2s22p3()3d34124214119938102042120523
2s22p3()3d33124219119935102039120520
2s22p3()3d32124224119934102037120518
2s22p3(2D°)3d34124239119945102051120530
2s22p3(2D°)3d35124240119946102053120531
2s22p3()3d10124243119935102037120519
2s22p3()3d33124247119957102070120544
2s22p3(2D°)3d33124253119944102051120529
2s22p3()3d32124258119958102072120545
2s22p3()3d14124259119952102061120538
2s22p3()3d31124264119959102072120546
2s22p3()3d11124274120043103055120030
2s22p3()3d12124319120017102181120609
2s22p3()3d13124327120033102174120629
2s22p3()3d31124336120002102133120577
2s22p3(2P°)3d12137928137105121625141057
2s22p3(2P°)3d30137947137093121609141050
2s22p3(2P°)3d31137947137094121611141052
2s22p3(2P°)3d32137947137097121615141054
2s22p3(2P°)3d31137963137117121642141063
2s22p3(2P°)3d32137963137119121645141066
2s22p3(2P°)3d33137963137121121647141067
2s22p3(2P°)3d11137981137186121755141153
2s22p3(2P°)3d34137084121596141041
2s22p3(2P°)3d33137085121597141041
2s22p3(2P°)3d32137085121597141041
2s22p3(2P°)3d13137136121667141098


ConfigurationTermJE(NIST)E(CW)E(SS)E(AS)E(TFF)

2s22p3(4S°)4s5295477924257107011055895576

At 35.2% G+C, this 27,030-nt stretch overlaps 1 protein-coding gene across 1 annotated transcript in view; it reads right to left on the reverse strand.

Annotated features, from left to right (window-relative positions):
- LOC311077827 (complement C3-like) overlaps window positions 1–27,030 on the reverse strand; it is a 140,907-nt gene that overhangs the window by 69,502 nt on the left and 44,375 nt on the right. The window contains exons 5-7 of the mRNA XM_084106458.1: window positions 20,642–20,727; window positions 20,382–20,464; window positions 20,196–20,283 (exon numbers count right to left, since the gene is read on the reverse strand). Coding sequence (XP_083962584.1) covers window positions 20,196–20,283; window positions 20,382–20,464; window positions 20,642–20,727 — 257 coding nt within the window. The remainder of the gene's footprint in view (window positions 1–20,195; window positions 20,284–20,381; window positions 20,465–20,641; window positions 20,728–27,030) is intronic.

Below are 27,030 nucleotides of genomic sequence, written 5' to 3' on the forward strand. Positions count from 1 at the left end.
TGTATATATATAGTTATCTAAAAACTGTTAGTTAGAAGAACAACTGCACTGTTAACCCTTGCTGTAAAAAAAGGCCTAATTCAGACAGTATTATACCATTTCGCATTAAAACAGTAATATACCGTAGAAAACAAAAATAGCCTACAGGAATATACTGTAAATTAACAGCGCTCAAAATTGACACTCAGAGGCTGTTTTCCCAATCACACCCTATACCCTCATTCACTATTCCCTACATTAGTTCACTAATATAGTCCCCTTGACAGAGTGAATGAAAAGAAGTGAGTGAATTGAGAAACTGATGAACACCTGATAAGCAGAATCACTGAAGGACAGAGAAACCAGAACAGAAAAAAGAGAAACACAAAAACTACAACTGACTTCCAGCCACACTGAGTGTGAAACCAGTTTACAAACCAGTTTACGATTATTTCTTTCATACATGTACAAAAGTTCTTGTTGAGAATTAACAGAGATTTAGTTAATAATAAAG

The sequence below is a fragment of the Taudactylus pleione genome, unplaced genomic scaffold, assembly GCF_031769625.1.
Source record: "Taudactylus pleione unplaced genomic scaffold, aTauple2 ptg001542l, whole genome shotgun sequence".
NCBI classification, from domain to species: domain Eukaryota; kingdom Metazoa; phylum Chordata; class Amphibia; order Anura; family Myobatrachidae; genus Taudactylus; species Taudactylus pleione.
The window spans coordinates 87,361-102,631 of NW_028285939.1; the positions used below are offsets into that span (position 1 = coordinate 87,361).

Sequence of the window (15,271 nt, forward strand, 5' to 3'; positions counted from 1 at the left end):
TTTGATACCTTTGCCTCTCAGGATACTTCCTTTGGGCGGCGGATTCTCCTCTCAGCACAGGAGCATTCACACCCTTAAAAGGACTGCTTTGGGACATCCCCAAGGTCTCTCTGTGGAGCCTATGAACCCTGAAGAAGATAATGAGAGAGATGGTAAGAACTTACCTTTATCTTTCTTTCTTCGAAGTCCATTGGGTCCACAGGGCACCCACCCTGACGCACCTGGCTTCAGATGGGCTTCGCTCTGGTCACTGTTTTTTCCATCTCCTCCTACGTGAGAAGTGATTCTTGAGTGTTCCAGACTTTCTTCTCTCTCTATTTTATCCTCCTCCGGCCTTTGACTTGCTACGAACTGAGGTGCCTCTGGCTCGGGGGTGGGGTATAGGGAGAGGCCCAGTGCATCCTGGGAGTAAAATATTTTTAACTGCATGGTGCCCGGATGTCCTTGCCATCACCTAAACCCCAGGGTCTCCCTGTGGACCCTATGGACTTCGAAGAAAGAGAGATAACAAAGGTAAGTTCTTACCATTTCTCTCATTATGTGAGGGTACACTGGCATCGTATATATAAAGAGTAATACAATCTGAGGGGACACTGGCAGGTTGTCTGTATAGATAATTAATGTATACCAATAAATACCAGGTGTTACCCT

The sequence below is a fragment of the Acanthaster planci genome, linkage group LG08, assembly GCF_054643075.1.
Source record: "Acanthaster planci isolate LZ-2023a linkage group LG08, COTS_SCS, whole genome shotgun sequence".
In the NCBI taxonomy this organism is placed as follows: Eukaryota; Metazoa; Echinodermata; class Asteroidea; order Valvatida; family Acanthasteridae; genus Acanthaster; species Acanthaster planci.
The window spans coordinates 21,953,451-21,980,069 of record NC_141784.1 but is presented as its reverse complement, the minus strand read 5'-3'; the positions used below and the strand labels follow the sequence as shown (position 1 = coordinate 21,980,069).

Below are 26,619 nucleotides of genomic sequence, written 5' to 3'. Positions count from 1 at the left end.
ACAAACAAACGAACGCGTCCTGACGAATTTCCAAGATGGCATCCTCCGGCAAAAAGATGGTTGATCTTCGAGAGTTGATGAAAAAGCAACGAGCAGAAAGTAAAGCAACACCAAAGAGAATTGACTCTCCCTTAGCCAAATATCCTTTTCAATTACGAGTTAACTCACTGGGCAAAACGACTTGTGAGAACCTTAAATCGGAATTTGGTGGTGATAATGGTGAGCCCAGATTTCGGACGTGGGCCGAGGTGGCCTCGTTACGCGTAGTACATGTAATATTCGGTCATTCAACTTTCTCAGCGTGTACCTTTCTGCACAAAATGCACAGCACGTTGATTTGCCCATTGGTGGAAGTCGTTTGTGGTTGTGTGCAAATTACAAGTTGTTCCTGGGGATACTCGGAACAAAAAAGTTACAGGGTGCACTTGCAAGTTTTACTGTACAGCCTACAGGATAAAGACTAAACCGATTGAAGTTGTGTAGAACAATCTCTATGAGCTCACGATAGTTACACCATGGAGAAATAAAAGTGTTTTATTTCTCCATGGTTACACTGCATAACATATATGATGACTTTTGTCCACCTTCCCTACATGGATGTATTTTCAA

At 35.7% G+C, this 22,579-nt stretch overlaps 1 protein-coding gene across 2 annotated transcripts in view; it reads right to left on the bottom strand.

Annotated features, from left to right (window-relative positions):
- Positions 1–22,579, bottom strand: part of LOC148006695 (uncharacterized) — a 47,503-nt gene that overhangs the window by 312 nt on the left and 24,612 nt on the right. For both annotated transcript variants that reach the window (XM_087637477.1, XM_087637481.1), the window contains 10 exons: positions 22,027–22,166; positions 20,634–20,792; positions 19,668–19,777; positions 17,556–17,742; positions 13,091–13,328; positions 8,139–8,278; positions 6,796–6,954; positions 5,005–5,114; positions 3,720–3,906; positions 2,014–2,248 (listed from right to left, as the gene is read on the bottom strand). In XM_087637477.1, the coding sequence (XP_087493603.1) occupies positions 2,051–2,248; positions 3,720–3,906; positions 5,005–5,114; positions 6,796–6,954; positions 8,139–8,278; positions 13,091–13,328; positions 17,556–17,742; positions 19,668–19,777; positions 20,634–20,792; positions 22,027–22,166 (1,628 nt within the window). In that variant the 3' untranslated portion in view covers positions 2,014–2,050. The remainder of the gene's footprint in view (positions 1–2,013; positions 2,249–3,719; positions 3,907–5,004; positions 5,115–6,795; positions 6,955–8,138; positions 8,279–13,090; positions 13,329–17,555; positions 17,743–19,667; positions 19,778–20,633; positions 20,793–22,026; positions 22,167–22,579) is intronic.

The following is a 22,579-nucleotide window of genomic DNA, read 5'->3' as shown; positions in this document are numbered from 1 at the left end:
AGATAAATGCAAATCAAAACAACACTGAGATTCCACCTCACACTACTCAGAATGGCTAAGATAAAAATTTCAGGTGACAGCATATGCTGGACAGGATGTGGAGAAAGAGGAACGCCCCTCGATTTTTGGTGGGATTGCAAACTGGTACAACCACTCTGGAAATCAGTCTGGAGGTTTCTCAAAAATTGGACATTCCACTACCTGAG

2s22p3(4S°)4s3196225930537275712224296264
2s22p3(2D°)4s33122420118248100741144123
2s22p3(2D°)4s32122433118247100740144121
2s22p3(2D°)4s31122441118246100739144121
2s22p3()4s12122798118560101552149959
2s22p3(2P°)4s30135682135369120288164620
2s22p3(2P°)4s31135682135370120289164621
2s22p3(2P°)4s32135682135372120291164623
2s22p3(2P°)4s11136353135684121113170467

For the fundamental configuration 2s2 2p4, CW code gives 7% difference from NIST values, while SS and AS codes give, respectively, 15% and 19% difference from NIST values. With CW code and for the other four excited configurations (2p3  ,  , and 2p3 4s), the agreement with NIST values is about 3%, while SS and AS give an agreement of about 20% with the NIST values except for 2p3 3s where the agreement of AS with NIST is 4% and 7% for 2p3 3d. AS gives bad energy levels (one hundred greater values) for the 2p3 3p configuration comparing to the other data and the calculated values are not reported in Table 4. TFF energy levels are less than 1% near the NIST values but there are many missed values (they give energy levels for only 24% of the NIST data for the 4 excited configurations 2p3  ).

We obtain six energy levels for the 2p3 3p configuration (2p3(2D°)3p 3P0,1,2 and 2p3(2P°)3p 3P0,1,2) and four new energy levels for the 2p3 3d configuration (2p3(2P°)3d 3F2,3,4 and 2p3(2P°)3d 1F3) which are not in the NIST atomic database (see the end of Tables 4 and 5).